The Benefits of Immutable Data Structures
Recently I've been playing around with Clojure. Clojure, as opposed to Ruby, is a functional programming languages. One of the key distinctions between functional and object-oriented languages is immutable data structures. Immutable data structures, as opposed to mutuble structures, cannot be changed once created. When you change the value of an immutable data structure, you are actually creating a new copy of that structure. A string or an array in Ruby is mutable. Let's prove that with a simple example I just cooked up in IRB.
> a = "hello" #=> "hello" > a.object_id #=> 70270455113460 > a = "F" #=> "F" > a #=> "heFlo" > a.object_id #=> 70270455113460
As you can see, we created a new string called "hello" and assigned it to the variable "a". We modified the third letter in the string but the object_id stayed the same. It's the same string, mutated.
Imagine you are constructing a class that must receive an object in a specific state. You have no way of knowing by default in Ruby whether that object is in the state that you aassume it will be. If you want to be sure of an object's state as it's passed to another class, you have to weave up the entire method chain and break down how each function is mututing your object. That becomes confusing really quickly and makes it difficult to onboard new developers to your project.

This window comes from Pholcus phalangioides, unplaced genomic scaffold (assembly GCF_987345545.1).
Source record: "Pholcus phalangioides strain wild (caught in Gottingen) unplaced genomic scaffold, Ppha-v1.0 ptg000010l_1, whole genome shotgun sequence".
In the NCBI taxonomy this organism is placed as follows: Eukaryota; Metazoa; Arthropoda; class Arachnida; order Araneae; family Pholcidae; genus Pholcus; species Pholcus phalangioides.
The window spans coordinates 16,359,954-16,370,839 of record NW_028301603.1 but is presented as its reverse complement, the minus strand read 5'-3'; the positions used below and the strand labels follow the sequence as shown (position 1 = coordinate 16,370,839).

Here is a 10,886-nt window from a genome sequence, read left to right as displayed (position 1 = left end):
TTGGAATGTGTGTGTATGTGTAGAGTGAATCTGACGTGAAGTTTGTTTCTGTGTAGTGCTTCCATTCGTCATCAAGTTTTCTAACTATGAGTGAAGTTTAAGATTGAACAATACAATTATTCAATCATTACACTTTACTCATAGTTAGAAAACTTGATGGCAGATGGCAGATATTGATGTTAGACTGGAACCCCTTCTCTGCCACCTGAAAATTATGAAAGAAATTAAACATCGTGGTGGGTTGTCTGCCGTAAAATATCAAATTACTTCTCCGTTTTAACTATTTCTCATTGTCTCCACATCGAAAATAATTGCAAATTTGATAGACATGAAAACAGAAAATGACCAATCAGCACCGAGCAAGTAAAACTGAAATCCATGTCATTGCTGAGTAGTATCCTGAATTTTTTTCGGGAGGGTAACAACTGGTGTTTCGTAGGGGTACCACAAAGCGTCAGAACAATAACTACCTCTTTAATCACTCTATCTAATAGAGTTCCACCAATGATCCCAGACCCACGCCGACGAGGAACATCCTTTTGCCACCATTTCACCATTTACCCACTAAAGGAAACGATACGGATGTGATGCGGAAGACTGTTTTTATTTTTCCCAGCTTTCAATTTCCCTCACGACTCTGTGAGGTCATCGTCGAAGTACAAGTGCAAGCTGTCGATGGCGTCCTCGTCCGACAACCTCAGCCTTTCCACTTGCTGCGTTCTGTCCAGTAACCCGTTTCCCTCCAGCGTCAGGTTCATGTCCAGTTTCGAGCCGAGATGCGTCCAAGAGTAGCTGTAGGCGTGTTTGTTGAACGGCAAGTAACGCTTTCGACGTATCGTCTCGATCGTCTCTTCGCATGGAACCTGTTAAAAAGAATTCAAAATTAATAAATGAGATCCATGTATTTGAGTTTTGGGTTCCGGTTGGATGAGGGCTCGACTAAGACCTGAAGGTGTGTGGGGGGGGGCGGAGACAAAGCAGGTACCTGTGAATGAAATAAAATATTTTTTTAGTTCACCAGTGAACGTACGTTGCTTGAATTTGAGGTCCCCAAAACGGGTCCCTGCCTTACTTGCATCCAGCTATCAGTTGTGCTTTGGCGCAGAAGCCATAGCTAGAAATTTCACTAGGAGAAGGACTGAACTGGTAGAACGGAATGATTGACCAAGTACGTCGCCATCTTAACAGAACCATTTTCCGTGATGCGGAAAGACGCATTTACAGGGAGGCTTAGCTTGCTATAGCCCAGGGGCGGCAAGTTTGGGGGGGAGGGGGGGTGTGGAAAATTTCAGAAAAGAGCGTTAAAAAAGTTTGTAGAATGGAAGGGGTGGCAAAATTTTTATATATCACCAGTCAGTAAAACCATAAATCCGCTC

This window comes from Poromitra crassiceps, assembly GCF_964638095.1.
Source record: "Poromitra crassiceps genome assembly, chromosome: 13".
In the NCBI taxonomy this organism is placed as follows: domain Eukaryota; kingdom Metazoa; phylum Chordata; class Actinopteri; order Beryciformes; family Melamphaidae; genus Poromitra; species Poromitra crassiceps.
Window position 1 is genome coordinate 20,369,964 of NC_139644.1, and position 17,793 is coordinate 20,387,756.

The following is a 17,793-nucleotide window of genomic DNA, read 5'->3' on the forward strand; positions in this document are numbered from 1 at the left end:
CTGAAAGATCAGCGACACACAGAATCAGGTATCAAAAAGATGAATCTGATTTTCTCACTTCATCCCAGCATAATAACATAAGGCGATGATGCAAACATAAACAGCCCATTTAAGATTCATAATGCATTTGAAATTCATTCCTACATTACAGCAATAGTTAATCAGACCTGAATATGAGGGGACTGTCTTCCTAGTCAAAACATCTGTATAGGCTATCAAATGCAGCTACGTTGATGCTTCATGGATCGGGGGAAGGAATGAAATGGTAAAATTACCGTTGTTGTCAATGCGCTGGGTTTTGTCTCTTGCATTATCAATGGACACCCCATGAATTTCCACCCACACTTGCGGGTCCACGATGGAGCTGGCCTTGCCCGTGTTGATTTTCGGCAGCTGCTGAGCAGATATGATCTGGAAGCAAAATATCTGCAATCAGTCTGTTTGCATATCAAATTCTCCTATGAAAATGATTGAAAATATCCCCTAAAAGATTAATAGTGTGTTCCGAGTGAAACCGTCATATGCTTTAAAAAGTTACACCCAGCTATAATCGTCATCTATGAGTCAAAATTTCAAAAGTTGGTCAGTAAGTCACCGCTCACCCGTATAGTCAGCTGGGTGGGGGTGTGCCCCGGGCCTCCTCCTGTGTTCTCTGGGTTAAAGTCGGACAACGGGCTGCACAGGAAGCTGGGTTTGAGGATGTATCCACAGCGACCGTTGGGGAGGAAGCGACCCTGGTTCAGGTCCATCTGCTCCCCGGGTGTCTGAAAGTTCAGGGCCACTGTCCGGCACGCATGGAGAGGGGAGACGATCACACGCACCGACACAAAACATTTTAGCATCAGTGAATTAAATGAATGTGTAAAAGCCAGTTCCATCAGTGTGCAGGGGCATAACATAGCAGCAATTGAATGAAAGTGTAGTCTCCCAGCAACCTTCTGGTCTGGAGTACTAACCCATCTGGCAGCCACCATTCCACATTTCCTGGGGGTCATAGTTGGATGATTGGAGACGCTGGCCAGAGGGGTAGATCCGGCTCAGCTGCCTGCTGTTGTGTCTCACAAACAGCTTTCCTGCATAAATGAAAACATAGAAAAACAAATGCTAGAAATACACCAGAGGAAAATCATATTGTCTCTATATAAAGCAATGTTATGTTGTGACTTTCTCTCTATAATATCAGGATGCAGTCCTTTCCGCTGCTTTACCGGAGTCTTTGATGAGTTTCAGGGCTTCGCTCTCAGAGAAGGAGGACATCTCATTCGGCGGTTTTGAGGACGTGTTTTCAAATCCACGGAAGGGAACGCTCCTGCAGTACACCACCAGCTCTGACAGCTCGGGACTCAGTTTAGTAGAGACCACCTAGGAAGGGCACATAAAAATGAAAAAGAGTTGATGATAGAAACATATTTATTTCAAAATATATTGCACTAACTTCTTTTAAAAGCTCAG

To prevent these kinds of errors from hapening, some people implemnt the Builder pattern in Ruby and other object-oriented languages. The Builder pattern sets the state of an object exactly as you want it and then locks it down. You never have to guess whether the object is in the middle of contstruction because it's built to a certain state from the beginning.
But there's an additional challenge associated with mutuble data structures that is fixed with immutability. To demonstrate this, I'm going to steal an example used by David Nolan at the New York Times.
Let's jump back to Ruby. If you had a billion element array, there's no way that we would be able to know if there was a change in that array besides for iterating through the entire structure. In Ruby and other object-oriented languages you constantly have to "check-in" with your objects and manage their state.
I've learned a lot playing with Clojure and am looking forward to learning more about the language. Every programming language has something unique to teach which can be learned from.